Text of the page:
Market News: The Financial Sector

June 14, 2018  |  Michael Reilly

The surprising results of the 2016 Presidential election lit an inferno under the Financial sector.  

In September 2016, just months prior to the 2016 election, Financials were ranked dead last on a relative strength basis (#11 out of 11).

By October 28, 2016, they had jumped to #5 and – just after the election – Financials displaced Industrials to move into the top 3 sectors. On February 24, 2017, Financials moved to the #2 spot, and never looked back.

One of the most popular proxies for the Financial sector is the SPDR Financial sector ETF (Symbol: XLF), it jumped 46.34% between November 1, 2016 and June 11, 2018.

To put those returns in perspective, the S&P 500 Index gained 31.74% over the same time.

That means a hypothetical investment in the broad financial sector fund (XLF) would have accumulated an additional 14.60% over the same period.

Overall, gains in XLF were 46% higher than the gains in the S&P 500.  

But, since the market high of January 26, 2018, this popular Financial sector ETF (XLF) has actually declined 8.59%, nearly twice the decline of the S&P 500 (-4.81%).

I read a blog post the other day that included this 5 year weekly price chart of XLF.


Most average investors reading that blog post and looking at the accompanying price chart may think the party for financials is over. And with good cause…on the surface the chart looks weak.

Here’s what the data is showing:

  • The SPDR Financials ETF (XLF) has struggled to remain inside the boundaries of a rising channel that has been in place since early 2016.
  • XLF has spent most of 2018 forming a descending triangle pattern – a pattern that forms when a security has a series of lower highs coupled with lows that have remained relatively intact.
  • Descending triangles often break to the downside, resulting in lower prices.
  • The relative strength chart comparing XLF to the broad market (shown here in the lower chart, as XLF:SPY) indicates that XLF has been losing relative strength against the broader market (S&P 500). Note: when viewing a comparative chart like this, a rising line indicates strength vs. the market, while a declining line signifies a weakening condition against the market.
  • After rising sharply in October of 2016, the relative strength of XLF against the S&P has been choppy at best and has begun to decline.

But, investors with the ability to look under the surface will find that the relative strength data tells a different story – while there’s certainly a shifting occurring within financials…it doesn’t necessarily mean its leading position is going to drop.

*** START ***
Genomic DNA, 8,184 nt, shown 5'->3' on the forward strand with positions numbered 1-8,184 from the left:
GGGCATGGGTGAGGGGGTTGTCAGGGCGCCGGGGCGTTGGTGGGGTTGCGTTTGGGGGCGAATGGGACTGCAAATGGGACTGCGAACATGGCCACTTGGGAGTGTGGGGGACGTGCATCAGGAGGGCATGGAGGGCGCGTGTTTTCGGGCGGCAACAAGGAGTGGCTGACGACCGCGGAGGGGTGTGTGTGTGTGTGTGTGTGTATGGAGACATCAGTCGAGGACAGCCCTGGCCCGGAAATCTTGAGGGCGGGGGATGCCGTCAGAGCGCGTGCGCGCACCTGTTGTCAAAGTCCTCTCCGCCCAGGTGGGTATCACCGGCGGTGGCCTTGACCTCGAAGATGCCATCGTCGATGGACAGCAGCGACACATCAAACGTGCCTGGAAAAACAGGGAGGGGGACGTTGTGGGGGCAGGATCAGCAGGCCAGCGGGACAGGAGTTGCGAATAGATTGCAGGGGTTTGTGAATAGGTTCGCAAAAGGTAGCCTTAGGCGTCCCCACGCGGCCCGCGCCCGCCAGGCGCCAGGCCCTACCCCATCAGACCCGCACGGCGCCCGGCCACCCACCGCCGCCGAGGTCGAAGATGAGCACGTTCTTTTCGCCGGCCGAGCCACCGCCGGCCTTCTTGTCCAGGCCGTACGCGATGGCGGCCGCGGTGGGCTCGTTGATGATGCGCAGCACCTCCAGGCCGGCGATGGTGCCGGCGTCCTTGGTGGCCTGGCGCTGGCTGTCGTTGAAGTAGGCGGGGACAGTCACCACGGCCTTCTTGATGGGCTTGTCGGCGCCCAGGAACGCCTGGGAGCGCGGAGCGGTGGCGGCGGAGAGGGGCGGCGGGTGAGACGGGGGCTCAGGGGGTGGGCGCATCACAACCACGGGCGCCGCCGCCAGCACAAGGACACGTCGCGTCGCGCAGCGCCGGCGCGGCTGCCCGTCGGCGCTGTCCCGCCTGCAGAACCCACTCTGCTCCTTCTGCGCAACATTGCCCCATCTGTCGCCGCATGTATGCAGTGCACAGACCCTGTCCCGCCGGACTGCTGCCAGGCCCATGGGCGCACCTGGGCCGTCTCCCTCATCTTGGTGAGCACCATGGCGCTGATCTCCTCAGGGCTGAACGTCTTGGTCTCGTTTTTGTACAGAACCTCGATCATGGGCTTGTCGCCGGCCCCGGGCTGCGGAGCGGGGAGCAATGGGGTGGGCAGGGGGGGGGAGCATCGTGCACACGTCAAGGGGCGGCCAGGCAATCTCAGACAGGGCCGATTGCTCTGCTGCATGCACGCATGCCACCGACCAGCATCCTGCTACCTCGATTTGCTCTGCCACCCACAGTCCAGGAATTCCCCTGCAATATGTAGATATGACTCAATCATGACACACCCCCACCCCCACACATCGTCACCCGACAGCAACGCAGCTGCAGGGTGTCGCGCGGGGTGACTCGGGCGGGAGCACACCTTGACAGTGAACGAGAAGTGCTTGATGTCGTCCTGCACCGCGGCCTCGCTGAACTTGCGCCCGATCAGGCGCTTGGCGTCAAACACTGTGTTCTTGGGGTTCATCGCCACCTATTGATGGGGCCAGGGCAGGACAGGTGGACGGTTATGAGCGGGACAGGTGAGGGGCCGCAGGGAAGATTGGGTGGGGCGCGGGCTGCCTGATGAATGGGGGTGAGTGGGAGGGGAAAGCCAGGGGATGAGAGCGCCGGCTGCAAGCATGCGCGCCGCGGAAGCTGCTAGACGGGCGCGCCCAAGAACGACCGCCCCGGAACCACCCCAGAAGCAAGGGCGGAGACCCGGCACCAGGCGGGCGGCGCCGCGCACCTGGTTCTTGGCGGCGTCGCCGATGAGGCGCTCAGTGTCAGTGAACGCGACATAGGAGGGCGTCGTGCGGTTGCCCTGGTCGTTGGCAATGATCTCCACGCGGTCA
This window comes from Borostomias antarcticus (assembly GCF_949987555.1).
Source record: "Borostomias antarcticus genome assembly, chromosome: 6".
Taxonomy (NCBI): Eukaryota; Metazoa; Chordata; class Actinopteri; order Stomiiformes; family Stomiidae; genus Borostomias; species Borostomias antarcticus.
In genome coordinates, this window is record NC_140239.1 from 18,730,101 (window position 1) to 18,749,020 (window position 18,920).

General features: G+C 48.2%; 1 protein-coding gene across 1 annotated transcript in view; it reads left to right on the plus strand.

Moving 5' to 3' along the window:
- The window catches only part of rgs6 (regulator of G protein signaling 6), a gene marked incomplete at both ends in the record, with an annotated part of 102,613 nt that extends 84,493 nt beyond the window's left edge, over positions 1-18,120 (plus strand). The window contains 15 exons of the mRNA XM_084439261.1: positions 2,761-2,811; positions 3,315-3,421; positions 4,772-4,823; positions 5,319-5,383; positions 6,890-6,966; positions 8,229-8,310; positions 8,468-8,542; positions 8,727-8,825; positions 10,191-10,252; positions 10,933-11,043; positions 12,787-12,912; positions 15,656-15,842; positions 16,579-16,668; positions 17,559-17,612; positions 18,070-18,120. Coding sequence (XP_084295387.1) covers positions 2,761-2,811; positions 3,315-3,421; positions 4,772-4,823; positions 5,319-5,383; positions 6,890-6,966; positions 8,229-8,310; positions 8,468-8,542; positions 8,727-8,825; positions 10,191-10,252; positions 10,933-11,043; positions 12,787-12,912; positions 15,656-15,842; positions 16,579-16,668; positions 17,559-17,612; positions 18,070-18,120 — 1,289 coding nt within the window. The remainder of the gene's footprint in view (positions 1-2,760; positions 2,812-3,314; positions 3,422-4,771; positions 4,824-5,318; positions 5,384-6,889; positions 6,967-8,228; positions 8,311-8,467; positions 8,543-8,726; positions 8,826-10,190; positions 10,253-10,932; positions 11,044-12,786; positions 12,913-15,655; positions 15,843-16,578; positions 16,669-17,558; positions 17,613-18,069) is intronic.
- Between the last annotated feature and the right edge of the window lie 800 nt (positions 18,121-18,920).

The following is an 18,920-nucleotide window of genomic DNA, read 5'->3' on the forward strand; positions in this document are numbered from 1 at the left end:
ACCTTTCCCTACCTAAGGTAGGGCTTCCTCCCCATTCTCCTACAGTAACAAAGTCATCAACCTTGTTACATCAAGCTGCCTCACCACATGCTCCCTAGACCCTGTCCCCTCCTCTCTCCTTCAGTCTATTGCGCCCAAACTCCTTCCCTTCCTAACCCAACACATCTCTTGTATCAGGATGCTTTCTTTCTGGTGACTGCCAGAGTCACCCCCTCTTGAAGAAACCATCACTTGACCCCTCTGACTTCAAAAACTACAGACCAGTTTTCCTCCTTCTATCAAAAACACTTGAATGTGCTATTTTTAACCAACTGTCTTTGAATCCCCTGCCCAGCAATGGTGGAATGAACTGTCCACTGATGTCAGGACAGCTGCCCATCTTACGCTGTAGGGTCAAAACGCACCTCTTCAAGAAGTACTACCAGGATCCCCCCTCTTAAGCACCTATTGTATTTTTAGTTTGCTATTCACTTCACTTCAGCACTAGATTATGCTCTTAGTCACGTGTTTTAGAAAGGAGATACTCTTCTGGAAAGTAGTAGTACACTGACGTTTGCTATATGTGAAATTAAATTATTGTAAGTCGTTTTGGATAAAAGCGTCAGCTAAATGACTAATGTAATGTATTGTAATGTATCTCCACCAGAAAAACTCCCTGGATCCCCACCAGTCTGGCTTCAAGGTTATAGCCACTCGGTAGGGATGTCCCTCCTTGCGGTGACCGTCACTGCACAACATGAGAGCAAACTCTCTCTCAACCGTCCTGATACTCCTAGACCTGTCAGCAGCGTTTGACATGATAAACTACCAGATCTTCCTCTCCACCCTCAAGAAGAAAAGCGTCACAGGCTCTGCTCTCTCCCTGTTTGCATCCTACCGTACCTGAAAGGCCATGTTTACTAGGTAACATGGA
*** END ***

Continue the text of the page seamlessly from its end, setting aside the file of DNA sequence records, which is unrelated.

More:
Financials have been the second strongest Domestic sector for 16 months, dating back to February 2017. Meaning financials continue to show great strength relative to other sectors.

Then what’s the real story with XLF?

Well, it’s the LARGE-CAP financials held in XLF that have been underperforming the large cap index (S&P 500 Index).

Since Jan 28, Top 4 holdings, or About 37% weighting of the XLF, are

  • Berkshire Hathaway (BRK/B) – down 10.9%,
  • JP Morgan (JPM) – down 4.79%.
  • Bank of America (BAC) – down 6.41%
  • Wells Fargo (WFC) – down 14.86%

It’s these big names that are underperforming. 3 of the top 4 biggest holdings in XLF are down more than XLF itself.

This means, the smaller names in XLF are actually OUTPERFORMING, which is why XLF itself hasn’t been dragged down as much as those top holdings listed above.  

The small caps tend to lead the larger names. So there’s no indication of deterioration in the sector, and our algorithms show financials in general remain strong.

If you’re already a client of Rowe Wealth, you can be assured that we’re well aware of the situation and have been rebalancing portfolios to take advantage of the continuing momentum in small cap financials.

If you’re not a client, you’re always welcome to schedule a consultation to discuss the data we see in greater detail and find out how we can help improve the strength of your portfolio.

Click here to see times and dates currently available.

Best Wishes,

Mike Reilly

Michael Reilly

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